In many places in the continental United States, a significant amount of natural rainfall occurs during the growing season. All of this rain is not available for plant use. A large percentage will be lost to evaporation, runoff, or deep percolation. What reaches the roots and is utilized by the plant is called effective rainfall. For example, this year in central Virginia (using a very conservative formula) we still end up with 12.26 inches of effective rainfall for the April to October growing season with an evapotranspiration (ET) plant water requirement of 34.25 inches for the same period. This means that natural rainfall provided almost 36% of the water required for the 2013 growing season. This example emphatically demonstrates the importance of a well functioning local rain sensor.
Much of the rain that occurs during the growing season is localized. We all know that it can rain 1.5 inches on one side of town and ¼ inch on the other. The only way to account for these large variations is to install a local rain sensor with your specific system. When functioning properly, this sensor will react to the rainfall that occurs at your specific location. It will interrupt any scheduled irrigation cycle and not allow it to operate until the rain sensor has dried out, roughly paralleling soil conditions.
If you have a sensor it must be installed at a location that is open to natural rainfall. It can’t be installed under the canopy of a tree or close to the controller just because this is convenient for the installer. It must be located where it will receive natural rainfall so that it can react to actual weather conditions. Most of these units, especially the wireless devices, rely on a small battery in the transmitting unit. These batteries usually need to be replaced annually. If this battery is dead or weak, the rain sensor will not operate properly or at all.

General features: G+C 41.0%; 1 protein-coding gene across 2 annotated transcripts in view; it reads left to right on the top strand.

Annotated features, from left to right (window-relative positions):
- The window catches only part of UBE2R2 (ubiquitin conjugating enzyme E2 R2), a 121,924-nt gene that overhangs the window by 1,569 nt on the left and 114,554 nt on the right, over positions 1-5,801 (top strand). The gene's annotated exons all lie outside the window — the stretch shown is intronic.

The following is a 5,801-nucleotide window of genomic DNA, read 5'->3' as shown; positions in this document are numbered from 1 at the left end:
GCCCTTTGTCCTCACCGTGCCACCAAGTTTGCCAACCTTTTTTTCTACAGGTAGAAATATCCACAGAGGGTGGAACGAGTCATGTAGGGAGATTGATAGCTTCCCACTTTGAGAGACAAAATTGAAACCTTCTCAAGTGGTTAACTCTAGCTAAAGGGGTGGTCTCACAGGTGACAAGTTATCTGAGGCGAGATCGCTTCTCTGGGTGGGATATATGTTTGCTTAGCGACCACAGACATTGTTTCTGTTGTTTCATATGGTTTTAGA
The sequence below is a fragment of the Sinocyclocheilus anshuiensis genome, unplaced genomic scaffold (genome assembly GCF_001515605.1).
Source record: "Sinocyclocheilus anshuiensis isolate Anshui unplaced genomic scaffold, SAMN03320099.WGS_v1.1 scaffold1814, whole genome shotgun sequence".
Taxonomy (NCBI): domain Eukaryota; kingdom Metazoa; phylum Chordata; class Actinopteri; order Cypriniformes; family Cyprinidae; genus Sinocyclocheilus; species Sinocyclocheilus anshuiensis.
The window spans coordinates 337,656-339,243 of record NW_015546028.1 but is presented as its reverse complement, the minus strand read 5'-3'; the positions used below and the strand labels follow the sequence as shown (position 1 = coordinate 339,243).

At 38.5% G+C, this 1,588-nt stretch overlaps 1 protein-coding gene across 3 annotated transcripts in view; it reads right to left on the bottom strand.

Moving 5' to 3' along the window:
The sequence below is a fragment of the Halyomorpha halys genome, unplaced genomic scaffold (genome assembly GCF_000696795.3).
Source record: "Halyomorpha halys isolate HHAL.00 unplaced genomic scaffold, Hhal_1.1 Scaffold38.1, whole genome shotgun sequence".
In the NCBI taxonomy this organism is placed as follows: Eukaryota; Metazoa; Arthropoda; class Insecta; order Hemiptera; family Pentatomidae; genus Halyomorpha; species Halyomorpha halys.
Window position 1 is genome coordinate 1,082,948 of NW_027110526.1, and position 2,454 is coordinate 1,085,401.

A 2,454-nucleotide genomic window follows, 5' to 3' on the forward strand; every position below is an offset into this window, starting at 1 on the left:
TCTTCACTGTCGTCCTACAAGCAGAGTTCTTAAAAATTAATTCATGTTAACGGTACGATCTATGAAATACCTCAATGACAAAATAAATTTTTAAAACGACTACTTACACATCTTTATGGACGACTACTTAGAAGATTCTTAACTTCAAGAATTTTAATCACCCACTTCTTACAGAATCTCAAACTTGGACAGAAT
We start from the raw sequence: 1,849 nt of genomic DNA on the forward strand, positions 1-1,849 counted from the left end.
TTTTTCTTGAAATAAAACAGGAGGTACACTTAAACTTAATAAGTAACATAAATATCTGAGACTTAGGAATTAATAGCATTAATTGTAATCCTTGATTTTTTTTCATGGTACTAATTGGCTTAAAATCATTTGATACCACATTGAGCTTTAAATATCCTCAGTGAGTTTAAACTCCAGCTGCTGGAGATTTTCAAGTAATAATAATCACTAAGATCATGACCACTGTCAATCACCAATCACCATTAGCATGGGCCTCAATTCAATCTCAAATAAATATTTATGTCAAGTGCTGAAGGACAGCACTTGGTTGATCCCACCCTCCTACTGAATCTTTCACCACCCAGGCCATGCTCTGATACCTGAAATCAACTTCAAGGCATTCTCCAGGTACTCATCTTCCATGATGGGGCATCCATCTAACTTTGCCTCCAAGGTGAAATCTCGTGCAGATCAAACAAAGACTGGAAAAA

In summary, the local rain sensor is a critical component of your landscape sprinkler system. A fully functioning and well-maintained device will prevent the operation of your system when not needed and save you large amounts of water and dollars. As per the example in the first paragraph, this small device could have saved the customer over 1/3 of the cost of operation of their landscape sprinkler system in 2013. Many of the units available on the market today have the ability to be programmed to interrupt irrigation for extended time periods even after the hydroscopic disks have dried out and the rains sensor contacts have closed. Take advantage of this low hanging fruit today. Make sure that you have a local rain sensor properly installed and fully functioning.